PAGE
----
Mercedes leads $250m funding for ride sharing startup Via
Tue 5 Sep 2017
Ride sharing startup Via has raised a large funding round in an attempt to expand outside of the U.S.
The exact total amount of funding has not been disclosed, but it has been reported to be around $250 million (approx. £192.8 million). $50 million of this has come from German automotive group Daimler, which owns Mercedes-Benz.
The investment comes as part of a joint venture between Mercedes-Benz Vans and Via. The partnership means Via’s on-demand shuttle service will soon be available in London, using the German vans.
Via is fundamentally different from other services like Uber because it is a carpool service, rather than connecting individual passengers to individual drivers. In the U.S, Via offers its service for a flat-rate starting at $5.
On its new partner, Daimler said: ‘Via has focused on developing, from the ground up, a scalable and on-demand shared ride solution. The intelligent Via algorithm supports smart public transport, enabling a dynamic mass transit system that reduces traffic volume in urban areas.’
Now the company is looking to achieve this in Europe, starting in London. Daimler states that using Via’s technology, which it calls ‘intelligent shared rides’, passengers heading in the same direction can share the same van, which will be provided by Mercedes-Benz.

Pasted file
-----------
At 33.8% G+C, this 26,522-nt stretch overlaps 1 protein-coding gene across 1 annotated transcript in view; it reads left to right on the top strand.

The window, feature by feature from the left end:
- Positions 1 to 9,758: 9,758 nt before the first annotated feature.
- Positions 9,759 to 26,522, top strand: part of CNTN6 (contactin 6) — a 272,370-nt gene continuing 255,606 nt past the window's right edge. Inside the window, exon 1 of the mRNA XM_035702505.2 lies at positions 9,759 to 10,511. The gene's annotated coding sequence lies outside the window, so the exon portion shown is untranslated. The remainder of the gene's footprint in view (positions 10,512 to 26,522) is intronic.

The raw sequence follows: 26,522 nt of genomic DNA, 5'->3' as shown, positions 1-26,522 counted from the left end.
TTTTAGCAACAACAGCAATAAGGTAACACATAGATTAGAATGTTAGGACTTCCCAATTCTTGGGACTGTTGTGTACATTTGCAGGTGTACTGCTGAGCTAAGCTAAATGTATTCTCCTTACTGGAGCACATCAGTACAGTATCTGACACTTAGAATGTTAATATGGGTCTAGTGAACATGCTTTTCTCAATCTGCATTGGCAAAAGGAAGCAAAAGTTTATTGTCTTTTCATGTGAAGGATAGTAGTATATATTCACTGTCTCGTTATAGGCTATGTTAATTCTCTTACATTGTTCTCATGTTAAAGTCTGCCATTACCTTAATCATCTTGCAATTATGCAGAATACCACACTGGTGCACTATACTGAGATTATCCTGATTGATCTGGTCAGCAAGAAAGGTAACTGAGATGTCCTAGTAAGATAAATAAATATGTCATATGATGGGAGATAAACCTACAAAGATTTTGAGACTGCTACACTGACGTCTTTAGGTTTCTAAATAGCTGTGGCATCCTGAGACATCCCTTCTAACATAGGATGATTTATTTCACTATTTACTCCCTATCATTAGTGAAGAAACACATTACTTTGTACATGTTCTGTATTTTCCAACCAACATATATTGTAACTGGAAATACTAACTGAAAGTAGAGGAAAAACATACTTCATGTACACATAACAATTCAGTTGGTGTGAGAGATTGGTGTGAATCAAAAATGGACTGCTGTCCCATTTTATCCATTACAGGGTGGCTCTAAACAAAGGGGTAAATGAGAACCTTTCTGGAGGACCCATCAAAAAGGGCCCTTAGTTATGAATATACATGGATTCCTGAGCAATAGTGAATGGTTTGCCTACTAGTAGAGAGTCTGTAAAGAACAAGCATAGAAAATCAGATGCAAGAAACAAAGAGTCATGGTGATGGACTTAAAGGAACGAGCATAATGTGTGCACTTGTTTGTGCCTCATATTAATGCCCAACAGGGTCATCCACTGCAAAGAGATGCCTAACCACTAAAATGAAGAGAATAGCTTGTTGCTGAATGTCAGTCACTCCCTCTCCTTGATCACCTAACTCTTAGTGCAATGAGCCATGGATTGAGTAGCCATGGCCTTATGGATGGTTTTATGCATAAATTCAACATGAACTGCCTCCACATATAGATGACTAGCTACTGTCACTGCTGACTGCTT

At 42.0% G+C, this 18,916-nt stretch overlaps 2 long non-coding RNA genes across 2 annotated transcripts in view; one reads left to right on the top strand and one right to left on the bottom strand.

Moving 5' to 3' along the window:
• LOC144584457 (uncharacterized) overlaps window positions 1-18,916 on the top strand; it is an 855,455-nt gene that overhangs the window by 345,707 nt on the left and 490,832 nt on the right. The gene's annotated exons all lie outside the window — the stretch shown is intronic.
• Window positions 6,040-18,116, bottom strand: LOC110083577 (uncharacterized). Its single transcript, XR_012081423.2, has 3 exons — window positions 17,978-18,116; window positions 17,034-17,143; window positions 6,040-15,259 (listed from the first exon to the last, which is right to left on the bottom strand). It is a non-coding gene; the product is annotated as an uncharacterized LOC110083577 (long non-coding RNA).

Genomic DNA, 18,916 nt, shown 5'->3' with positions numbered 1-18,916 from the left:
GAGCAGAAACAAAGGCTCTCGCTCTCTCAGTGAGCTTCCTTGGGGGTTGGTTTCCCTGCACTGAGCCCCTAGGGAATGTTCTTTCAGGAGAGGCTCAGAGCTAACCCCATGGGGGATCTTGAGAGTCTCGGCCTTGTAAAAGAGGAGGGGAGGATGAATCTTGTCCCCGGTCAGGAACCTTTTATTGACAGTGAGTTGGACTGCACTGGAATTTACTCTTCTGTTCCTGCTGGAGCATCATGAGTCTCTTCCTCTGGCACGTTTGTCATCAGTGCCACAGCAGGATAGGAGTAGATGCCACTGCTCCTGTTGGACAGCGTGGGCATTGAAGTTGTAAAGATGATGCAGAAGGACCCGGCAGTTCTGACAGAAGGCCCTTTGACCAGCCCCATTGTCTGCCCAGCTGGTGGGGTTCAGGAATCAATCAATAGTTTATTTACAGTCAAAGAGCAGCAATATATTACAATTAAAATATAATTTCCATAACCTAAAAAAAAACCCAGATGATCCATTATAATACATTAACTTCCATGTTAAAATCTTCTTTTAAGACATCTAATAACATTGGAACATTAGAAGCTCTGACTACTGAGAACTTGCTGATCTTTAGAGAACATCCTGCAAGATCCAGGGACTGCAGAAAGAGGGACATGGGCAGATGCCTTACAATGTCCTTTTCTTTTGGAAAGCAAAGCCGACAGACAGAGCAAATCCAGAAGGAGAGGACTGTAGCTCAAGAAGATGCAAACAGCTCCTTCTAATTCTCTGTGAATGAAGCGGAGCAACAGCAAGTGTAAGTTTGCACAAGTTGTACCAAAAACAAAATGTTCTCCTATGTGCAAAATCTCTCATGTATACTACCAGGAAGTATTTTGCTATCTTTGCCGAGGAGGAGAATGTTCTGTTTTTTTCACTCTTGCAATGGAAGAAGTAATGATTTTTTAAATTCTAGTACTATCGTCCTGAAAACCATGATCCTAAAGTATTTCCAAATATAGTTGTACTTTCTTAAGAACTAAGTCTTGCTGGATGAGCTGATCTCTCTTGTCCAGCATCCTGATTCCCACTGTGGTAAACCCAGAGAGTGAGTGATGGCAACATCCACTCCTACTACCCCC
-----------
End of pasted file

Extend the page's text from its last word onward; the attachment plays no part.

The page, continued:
Head of Mercedes-Benz vans, Volker Mornhinweg, said: ‘On-demand ride-sharing offers many new ways of making city traffic efficient, needs-based and sustainable – Via is one of the most successful providers in the growing ride-sharing sector.’
Via co-founder and CTO, Oren Shoval, commented on the importance of providing of the vehicle in public transport, saying: ‘We at Via know that having the right vehicle is crucial for providing the best customer experience. We are excited to expand our successful partnership with Daimler, which began in 2015, and collaborate on developing the optimal vehicle for the future of mobility.’
The company has also achieved some success by licensing its operating system to other companies, such as Arriva, in order to let them build their own carpooling trials.